Waste management on fishing vessels is largely conducted out of sight from authorities and is largely influenced by the fishers themselves. A survey conducted by the Dept. of Fisheries and Ocean’s Small Craft Harbours found that nearly 600 thousand bait boxes, a common fisheries waste item, are discarded at sea annually by the industry.
Like any other business in Nova Scotia, Harbour Authorities are required to sort waste materials according to local recycling regulations; however, very few are within compliance. Garbage at the harbour, unmanageable sorting containers and overflowing bins are all examples of waste management challenges common at fishing harbours.
Out of our depths
Almost all fishing materials now contain at least some plastic. Floating marine debris is a navigational hazard for vessels, entangles and suffocates marine species; ingestion causes starvation or malnutrition; the toxins can cause reproductive failure in fish, shellfish, or any marine life, and find their way up the food chain, to humans. Studies are showing a correlation between plastic and shell-fish disease in lobster, affecting the quality of the lobster and its productivity.
When we spoke to fishers in Nova Scotia, they told us they care about reducing their impact on the ocean. Here’s why:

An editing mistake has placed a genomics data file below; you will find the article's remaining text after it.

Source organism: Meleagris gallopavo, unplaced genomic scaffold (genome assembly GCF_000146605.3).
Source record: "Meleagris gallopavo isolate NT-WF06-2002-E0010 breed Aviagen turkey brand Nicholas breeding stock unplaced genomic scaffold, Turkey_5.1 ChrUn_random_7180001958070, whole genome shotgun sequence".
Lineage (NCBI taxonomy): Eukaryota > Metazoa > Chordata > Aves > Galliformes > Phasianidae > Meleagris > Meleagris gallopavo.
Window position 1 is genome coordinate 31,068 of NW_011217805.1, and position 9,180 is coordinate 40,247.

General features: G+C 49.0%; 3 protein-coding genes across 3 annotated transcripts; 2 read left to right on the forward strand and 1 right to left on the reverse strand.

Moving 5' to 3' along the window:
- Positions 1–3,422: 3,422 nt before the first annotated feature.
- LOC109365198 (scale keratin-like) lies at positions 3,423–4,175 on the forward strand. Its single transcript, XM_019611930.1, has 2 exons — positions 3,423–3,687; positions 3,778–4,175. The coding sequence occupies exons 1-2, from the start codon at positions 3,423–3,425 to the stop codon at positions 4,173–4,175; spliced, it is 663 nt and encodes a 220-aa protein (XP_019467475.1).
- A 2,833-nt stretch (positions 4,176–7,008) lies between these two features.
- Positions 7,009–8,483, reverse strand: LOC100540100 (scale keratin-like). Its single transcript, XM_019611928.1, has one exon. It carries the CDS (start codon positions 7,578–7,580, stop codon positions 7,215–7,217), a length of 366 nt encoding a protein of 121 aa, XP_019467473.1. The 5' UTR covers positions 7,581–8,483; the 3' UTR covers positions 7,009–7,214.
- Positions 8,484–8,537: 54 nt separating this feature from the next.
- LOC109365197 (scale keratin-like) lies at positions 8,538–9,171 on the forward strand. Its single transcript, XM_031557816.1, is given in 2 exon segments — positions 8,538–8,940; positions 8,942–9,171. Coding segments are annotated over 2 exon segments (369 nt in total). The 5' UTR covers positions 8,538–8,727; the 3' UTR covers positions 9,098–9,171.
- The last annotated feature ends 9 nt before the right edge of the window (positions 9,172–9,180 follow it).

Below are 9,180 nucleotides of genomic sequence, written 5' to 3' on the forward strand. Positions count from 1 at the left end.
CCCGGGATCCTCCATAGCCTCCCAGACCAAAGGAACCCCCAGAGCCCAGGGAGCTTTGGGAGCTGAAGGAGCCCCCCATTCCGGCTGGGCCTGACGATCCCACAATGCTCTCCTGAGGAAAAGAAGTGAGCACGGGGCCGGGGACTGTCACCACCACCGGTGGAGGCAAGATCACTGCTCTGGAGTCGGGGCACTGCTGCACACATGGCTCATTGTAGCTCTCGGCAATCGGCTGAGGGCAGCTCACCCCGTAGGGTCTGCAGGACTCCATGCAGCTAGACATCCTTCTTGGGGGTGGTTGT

- They want to protect the fishing industry for future generations and sustain the economy and heritage of fishing communities (goes hand in hand)
- They want to protect the marine environment and ensure a healthy and thriving ocean environment
- Morally it’s the “right thing to do” and “common sense”
- Community pride – this matters to them
But obviously their good intentions are not enough. There are some serious barriers to doing the right thing. Ship-to-Shore addresses these issues by working along side fishers, guided by a Marine Waste Committee, comprised of the fishing industry, all levels of government including Small Craft Harbours (DFO), Nova Scotia Fisheries and Aquaculture and Municipal Waste Educators.
Through Ship-to-Shore we addressed:
- Lack of environmental education / lack of material knowledge. For example, the fact that the bait boxes are not a biodegradable material, but are lined with plastic.
- No space on vessel to store waste (recyclables, garbage and hazardous waste)
- Sorting confusion – not knowing where, or having the correct facilities to properly dispose of fishing waste on land
- Bad habits ( growing up not following proper waste management practices/bad habits hard to break)